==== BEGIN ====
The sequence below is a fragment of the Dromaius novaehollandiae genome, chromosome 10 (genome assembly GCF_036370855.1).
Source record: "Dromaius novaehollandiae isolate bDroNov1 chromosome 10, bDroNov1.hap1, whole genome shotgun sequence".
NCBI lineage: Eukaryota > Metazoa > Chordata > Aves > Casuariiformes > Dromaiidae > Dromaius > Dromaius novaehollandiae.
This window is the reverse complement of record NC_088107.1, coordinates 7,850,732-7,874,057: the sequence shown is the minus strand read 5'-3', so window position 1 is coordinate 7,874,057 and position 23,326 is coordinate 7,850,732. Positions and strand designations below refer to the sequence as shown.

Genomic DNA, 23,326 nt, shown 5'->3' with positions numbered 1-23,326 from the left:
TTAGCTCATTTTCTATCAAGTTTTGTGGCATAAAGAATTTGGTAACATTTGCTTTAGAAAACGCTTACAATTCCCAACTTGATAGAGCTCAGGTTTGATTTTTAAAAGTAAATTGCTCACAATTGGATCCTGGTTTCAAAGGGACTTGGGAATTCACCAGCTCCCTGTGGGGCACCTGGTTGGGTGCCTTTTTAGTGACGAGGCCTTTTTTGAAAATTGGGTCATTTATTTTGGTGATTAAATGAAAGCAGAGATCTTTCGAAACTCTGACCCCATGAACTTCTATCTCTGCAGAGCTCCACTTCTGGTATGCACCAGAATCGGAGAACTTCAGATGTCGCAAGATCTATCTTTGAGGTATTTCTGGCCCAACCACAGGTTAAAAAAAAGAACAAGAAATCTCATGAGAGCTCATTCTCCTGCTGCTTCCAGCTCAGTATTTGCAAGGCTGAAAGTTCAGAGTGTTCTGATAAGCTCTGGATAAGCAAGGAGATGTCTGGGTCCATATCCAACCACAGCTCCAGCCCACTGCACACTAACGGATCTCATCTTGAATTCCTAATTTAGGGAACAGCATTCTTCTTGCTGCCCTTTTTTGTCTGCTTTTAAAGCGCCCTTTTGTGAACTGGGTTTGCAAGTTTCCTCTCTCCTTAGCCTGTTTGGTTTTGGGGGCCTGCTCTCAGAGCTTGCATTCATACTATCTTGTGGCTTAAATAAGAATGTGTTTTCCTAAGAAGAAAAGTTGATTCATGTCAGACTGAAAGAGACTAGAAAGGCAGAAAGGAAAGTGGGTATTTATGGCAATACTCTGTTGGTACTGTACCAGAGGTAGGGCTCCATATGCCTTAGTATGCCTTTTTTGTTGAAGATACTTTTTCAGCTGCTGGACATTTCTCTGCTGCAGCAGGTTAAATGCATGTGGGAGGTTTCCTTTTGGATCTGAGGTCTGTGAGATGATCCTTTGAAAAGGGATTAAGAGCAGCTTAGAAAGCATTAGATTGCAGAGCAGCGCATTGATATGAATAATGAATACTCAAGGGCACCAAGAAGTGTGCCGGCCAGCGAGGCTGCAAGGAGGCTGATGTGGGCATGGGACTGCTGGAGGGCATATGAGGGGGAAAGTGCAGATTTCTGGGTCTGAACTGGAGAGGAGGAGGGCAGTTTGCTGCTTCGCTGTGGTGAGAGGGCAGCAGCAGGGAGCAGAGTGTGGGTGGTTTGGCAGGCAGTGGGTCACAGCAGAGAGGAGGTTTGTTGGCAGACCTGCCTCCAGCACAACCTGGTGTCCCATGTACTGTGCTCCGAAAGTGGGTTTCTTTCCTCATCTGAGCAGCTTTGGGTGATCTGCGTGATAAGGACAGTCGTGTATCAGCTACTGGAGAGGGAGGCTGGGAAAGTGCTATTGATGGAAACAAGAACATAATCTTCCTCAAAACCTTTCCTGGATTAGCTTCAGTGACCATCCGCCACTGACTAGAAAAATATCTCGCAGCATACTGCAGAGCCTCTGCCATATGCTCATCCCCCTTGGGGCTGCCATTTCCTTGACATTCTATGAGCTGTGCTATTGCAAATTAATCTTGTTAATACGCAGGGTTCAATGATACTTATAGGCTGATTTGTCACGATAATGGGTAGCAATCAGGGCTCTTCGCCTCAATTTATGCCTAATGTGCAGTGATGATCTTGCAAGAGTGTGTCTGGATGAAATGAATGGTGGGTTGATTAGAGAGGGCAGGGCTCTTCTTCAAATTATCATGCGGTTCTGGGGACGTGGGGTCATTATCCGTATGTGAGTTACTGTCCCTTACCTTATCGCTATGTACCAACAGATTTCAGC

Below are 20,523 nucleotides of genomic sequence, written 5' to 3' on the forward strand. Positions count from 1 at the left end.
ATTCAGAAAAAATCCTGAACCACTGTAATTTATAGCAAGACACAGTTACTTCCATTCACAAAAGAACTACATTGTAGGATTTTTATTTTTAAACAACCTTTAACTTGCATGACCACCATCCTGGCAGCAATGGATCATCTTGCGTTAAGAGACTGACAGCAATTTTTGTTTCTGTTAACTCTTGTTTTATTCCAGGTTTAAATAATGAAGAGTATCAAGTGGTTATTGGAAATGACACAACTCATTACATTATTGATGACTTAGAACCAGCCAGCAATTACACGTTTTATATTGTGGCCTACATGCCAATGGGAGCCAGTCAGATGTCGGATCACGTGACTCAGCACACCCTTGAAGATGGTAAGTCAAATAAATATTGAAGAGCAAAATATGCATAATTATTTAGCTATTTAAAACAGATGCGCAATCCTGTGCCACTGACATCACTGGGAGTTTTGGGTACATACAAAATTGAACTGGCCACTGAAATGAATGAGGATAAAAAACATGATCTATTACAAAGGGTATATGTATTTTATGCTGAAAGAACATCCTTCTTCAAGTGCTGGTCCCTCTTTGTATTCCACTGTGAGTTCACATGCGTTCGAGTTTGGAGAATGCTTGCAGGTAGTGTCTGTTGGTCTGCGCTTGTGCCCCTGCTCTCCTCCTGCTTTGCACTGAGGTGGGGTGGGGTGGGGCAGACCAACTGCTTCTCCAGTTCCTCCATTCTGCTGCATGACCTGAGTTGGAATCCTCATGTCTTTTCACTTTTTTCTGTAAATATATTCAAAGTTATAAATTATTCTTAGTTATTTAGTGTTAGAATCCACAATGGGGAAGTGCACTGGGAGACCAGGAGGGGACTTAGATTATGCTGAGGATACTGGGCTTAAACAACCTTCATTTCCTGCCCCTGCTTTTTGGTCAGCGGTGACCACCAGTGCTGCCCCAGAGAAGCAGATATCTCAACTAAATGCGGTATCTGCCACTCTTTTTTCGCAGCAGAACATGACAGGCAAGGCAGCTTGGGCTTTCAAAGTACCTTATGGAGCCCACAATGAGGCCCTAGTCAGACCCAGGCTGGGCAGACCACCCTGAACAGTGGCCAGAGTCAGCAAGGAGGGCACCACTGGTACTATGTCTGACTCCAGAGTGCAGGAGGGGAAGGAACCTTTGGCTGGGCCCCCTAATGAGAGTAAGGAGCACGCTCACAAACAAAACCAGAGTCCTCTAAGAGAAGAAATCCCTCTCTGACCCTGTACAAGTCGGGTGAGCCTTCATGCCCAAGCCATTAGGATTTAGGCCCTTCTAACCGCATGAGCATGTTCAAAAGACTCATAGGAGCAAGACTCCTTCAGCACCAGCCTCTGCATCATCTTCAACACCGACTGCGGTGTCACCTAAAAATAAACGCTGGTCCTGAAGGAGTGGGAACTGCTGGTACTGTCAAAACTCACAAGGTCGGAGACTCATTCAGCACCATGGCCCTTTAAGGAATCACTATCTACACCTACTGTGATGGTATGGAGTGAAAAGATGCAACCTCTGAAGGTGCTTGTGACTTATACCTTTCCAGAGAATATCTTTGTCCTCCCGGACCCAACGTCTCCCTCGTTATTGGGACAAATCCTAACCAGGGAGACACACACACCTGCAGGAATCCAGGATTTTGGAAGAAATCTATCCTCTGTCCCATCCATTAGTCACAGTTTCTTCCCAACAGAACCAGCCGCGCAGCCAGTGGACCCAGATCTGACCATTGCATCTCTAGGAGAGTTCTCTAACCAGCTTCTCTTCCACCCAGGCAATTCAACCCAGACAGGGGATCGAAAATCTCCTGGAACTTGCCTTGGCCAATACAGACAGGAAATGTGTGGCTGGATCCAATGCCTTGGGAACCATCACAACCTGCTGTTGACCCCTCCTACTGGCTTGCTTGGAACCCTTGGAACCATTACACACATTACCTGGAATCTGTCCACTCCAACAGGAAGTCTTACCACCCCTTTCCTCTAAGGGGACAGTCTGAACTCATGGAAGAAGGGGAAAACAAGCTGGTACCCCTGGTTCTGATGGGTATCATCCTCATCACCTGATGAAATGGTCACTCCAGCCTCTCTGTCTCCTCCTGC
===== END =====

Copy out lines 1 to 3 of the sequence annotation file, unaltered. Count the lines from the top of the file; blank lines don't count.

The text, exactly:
The sequence below is a fragment of the Dromaius novaehollandiae genome, chromosome 10 (genome assembly GCF_036370855.1).
Source record: "Dromaius novaehollandiae isolate bDroNov1 chromosome 10, bDroNov1.hap1, whole genome shotgun sequence".
NCBI lineage: Eukaryota > Metazoa > Chordata > Aves > Casuariiformes > Dromaiidae > Dromaius > Dromaius novaehollandiae.